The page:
Neutrophils White blood cells known as neutrophils fall within the granulocyte category. They are phagocytic and have granules that contain chemicals that kill microorganisms. Neutrophils have a single nucleus that seems like it has several lobes. The majority of granulocytes in blood circulation are these cells.
Eosinophils White blood cells called eosinophils are phagocytic and become more active during allergic reactions and parasite infections. Granulocytes called eosinophils to have big granules inside of them and produce chemicals that kill germs. The connective tissues of the stomach and intestines frequently include eosinophils.
Basophils Granulocytes called basophils have histamine and heparin in their granules. Heparin thins the blood and prevents the development of blood clots. Histamine widens blood arteries and boosts blood flow, aiding the delivery of white blood cells to areas that are contaminated.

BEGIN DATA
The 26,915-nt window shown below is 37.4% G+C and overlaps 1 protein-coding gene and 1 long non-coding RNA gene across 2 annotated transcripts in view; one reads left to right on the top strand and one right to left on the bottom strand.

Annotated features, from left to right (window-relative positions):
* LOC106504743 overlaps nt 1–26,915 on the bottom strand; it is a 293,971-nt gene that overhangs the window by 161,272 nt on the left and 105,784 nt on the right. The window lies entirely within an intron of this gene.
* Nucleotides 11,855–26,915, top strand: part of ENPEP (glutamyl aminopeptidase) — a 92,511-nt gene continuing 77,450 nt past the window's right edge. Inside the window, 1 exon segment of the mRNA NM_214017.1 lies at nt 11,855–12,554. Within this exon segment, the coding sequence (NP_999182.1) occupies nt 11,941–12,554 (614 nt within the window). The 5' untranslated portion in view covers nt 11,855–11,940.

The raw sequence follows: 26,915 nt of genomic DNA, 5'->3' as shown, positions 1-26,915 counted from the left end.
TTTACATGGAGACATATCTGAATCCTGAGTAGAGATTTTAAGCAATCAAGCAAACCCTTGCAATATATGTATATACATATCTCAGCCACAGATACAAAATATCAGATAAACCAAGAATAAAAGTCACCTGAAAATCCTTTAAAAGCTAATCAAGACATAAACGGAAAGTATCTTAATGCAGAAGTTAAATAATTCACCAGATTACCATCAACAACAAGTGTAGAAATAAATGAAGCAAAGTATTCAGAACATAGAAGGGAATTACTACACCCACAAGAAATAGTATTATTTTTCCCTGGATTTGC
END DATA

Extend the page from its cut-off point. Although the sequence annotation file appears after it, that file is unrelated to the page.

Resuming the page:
Kinds of Immunity 

Three different categories of immunity exist:

  • Innate immunity: The body uses it as its first line of defense. It consists of defenses like the skin and mucous membranes. They prevent dangerous toxins from getting into the body. Additionally, it consists of various chemicals and cells that might harm external objects.
  • Active immunity: When persons/children are infected with or immunized against a foreign substance, active immunity, also known as adaptive immunity, develops. Active immunity typically lasts for a long time. It can last entire life for many illnesses.
  • Passive immunity: Acquire antibodies to a disease rather than producing them. For instance, newborn infants inherit their mother’s antibodies. Additionally, antibodies found in blood products can give people passive immunity. You immediately receive protection against this type of immunity. However, it only lasts for a few weeks or months.

Immune System Conditions

Here are a few typical instances: